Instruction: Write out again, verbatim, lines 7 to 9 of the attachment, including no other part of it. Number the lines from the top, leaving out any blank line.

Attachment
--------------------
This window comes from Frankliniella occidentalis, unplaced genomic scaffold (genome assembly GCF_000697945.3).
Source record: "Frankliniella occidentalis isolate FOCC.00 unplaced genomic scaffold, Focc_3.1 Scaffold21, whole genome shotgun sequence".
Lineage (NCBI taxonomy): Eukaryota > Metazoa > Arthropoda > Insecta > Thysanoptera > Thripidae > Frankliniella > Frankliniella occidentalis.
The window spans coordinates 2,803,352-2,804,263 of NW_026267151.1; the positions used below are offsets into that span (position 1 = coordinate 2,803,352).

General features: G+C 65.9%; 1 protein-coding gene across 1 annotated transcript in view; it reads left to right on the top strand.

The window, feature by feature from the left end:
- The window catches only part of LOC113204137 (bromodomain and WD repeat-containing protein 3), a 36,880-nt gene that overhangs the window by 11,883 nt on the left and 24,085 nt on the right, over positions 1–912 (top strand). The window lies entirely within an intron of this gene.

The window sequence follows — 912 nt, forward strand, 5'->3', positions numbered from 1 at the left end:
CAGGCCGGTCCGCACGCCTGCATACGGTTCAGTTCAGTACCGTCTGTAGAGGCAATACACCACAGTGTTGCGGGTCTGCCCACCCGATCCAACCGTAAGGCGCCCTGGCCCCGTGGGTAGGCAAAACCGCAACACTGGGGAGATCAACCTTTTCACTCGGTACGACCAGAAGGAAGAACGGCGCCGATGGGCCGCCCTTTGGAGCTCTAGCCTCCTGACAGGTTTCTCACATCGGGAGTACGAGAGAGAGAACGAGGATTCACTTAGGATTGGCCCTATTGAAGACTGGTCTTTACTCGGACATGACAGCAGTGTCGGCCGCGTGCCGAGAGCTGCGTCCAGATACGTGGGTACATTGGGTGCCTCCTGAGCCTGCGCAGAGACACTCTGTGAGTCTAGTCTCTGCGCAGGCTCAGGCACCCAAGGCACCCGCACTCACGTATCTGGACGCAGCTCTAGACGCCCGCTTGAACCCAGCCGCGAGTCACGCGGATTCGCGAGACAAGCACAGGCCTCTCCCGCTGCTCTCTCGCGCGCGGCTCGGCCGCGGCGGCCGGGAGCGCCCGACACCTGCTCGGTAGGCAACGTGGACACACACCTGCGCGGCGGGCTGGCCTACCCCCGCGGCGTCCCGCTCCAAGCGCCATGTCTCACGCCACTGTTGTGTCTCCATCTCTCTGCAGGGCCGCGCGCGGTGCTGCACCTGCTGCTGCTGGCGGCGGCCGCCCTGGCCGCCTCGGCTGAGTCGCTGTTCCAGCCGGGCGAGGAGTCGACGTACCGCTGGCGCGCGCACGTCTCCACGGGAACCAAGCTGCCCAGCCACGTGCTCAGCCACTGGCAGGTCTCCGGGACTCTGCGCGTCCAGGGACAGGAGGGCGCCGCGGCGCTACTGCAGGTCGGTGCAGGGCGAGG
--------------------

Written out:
- The window catches only part of LOC113204137 (bromodomain and WD repeat-containing protein 3), a 36,880-nt gene that overhangs the window by 11,883 nt on the left and 24,085 nt on the right, over positions 1–912 (top strand). The window lies entirely within an intron of this gene.

The window sequence follows — 912 nt, forward strand, 5'->3', positions numbered from 1 at the left end:
CAGGCCGGTCCGCACGCCTGCATACGGTTCAGTTCAGTACCGTCTGTAGAGGCAATACACCACAGTGTTGCGGGTCTGCCCACCCGATCCAACCGTAAGGCGCCCTGGCCCCGTGGGTAGGCAAAACCGCAACACTGGGGAGATCAACCTTTTCACTCGGTACGACCAGAAGGAAGAACGGCGCCGATGGGCCGCCCTTTGGAGCTCTAGCCTCCTGACAGGTTTCTCACATCGGGAGTACGAGAGAGAGAACGAGGATTCACTTAGGATTGGCCCTATTGAAGACTGGTCTTTACTCGGACATGACAGCAGTGTCGGCCGCGTGCCGAGAGCTGCGTCCAGATACGTGGGTACATTGGGTGCCTCCTGAGCCTGCGCAGAGACACTCTGTGAGTCTAGTCTCTGCGCAGGCTCAGGCACCCAAGGCACCCGCACTCACGTATCTGGACGCAGCTCTAGACGCCCGCTTGAACCCAGCCGCGAGTCACGCGGATTCGCGAGACAAGCACAGGCCTCTCCCGCTGCTCTCTCGCGCGCGGCTCGGCCGCGGCGGCCGGGAGCGCCCGACACCTGCTCGGTAGGCAACGTGGACACACACCTGCGCGGCGGGCTGGCCTACCCCCGCGGCGTCCCGCTCCAAGCGCCATGTCTCACGCCACTGTTGTGTCTCCATCTCTCTGCAGGGCCGCGCGCGGTGCTGCACCTGCTGCTGCTGGCGGCGGCCGCCCTGGCCGCCTCGGCTGAGTCGCTGTTCCAGCCGGGCGAGGAGTCGACGTACCGCTGGCGCGCGCACGTCTCCACGGGAACCAAGCTGCCCAGCCACGTGCTCAGCCACTGGCAGGTCTCCGGGACTCTGCGCGTCCAGGGACAGGAGGGCGCCGCGGCGCTACTGCAGGTCGGTGCAGGGCGAGG